San Antonio is a few hours west of Houston and many hours East of El Paso. It’s probably the most central major city in Texas (Amarillo is too far North to be central). You go west of San Antonio, and the population really plummets.
On our drive back from Big Bend National Park, I made sure to stop in the city of San Antonio, most known for the Alamo.
Researching it online, the city’s downtown seems to have retained some of its historic federal buildings from over 50 years ago, and they all seem to have a similar tint/color scheme to them which was nice to see. This city also has a lot of Mexican influence, so I was excited to check it out.
The first thing we did after we arrived was to walk downtown for some dinner and to check out the famous Riverwalk.
According to Wikipedia,
In September 1921, a disastrous flood along the San Antonio River took 50 lives. Plans were then developed for flood control of the river. Among the plans was to build an upstream dam (Olmos Dam) and bypass a prominent bend of the river in the Downtown area (between present day Houston Street and Villita Parkway), then to pave over the bend, and create a storm sewer.
Work began on the Olmos Dam and bypass channel in 1926; however, the San Antonio Conservation Society successfully protested the paved sewer option. No major plans came into play until 1929, when San Antonio native and architect Robert Hugman submitted his plans for what would become the River Walk…His plan would be put to the test in 1946, when another major flood threatened Downtown San Antonio, but the Olmos Dam and bypass channel minimized the area damage. Casa Rio, a landmark River Walk restaurant, became the first restaurant in the area in 1946, opening next door to Hugman’s office.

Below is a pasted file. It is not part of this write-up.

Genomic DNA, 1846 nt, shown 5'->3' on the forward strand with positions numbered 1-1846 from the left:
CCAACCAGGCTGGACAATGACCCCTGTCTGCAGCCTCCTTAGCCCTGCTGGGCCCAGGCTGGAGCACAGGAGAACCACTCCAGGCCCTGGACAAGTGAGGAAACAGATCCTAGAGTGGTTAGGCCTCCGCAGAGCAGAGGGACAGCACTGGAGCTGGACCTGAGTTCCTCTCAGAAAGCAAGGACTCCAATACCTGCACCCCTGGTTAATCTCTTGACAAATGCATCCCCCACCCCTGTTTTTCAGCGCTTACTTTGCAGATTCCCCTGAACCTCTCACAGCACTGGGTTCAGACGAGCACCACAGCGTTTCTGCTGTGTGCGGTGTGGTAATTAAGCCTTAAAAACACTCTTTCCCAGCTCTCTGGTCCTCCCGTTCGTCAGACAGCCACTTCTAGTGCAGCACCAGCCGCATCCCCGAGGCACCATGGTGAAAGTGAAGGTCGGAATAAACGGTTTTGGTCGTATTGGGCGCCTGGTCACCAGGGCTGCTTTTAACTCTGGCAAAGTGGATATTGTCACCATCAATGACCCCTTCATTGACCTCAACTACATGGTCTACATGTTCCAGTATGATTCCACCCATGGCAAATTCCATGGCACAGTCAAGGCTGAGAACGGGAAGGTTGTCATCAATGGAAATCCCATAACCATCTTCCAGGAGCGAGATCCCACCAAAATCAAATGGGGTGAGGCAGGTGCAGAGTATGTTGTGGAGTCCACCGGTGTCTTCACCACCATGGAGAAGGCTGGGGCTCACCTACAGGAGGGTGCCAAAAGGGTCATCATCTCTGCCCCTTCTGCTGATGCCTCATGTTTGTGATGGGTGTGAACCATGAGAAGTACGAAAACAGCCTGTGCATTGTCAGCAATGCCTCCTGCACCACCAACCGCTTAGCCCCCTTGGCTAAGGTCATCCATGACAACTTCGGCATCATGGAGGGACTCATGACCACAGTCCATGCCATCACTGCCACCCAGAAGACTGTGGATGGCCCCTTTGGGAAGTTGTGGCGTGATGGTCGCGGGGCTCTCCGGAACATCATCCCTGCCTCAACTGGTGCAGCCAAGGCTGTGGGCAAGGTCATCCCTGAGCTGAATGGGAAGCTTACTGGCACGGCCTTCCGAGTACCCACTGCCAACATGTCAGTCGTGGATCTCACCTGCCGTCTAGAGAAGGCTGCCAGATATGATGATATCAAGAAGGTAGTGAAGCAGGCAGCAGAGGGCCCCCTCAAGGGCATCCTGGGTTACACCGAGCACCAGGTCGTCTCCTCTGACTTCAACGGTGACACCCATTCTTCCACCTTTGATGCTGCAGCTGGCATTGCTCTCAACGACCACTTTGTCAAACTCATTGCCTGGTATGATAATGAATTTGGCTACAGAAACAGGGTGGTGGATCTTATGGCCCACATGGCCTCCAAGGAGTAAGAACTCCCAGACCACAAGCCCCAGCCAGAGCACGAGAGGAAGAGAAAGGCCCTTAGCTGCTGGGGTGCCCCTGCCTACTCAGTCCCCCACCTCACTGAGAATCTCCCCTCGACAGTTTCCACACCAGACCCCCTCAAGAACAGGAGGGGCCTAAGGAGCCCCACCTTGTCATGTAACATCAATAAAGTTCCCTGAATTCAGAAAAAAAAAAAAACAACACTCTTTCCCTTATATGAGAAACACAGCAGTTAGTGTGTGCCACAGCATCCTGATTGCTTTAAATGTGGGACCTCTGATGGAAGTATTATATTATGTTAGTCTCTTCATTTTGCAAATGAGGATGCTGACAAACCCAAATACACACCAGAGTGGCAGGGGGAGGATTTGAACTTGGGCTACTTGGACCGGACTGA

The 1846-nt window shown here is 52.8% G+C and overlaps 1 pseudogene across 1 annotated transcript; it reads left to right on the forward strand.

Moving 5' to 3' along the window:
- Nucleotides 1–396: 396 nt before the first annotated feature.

The Riverwalk has grown over the decades to its current length of 15 miles. It stretches from the historic San Antonio missions all the way up to the Museum Reach district of the city.
The downtown area is the part most people visit due to its abundance of restaurants, boat rides, and hotels.
Katie and I decided to get dinner at Casa Rio which was the first restaurant built on the Riverwalk. The Riverwalk is built a story below the streets of San Antonio, so to access the restaurant you must walk down a flight.
We were seated at a table right on the river, where a mariachi band was going around and performing for diners.
If you enjoy Mexican food, this place is worth checking out. As a nice dessert, I would recommend ordering their horchata (a type of milk and rice-based drink). It is just the right amount of sweet.
After dinner, we walked around the river a little more, but we were tired so we walked the streets a little bit and checked out the outside of the Alamo before calling an Uber.
Downtown San Antonio seems a little too touristy, unfortunately. I both enjoyed the city, but I also was a little bit disappointed because, as Katie pointed out, it didn’t seem to have too much culture in the downtown area.
For example, directly across the street from the Alamo was a Ripley’s Believe It or Not!. Nothing against the business, but you’d think the city government would more carefully plan out what goes into an historic neighborhood.
We wanted to find a line-dancing place, but no one was able to recommend a country kind of bar or a Mexican kind of bar either.
We were tired so we ended up heading back to our motel for the night so we could have an early start to the next day.
Stay tuned later this week for Part 2 of our visit to San Antonio.
Where We Ate
430 E Commerce St, San Antonio, TX 78205
Open 11m to 10pm Sunday through Thursday and 11am to 11pm Friday and Saturday.
The prices weren’t expensive at all considering it was right on the river. Dinners range from $10-$20.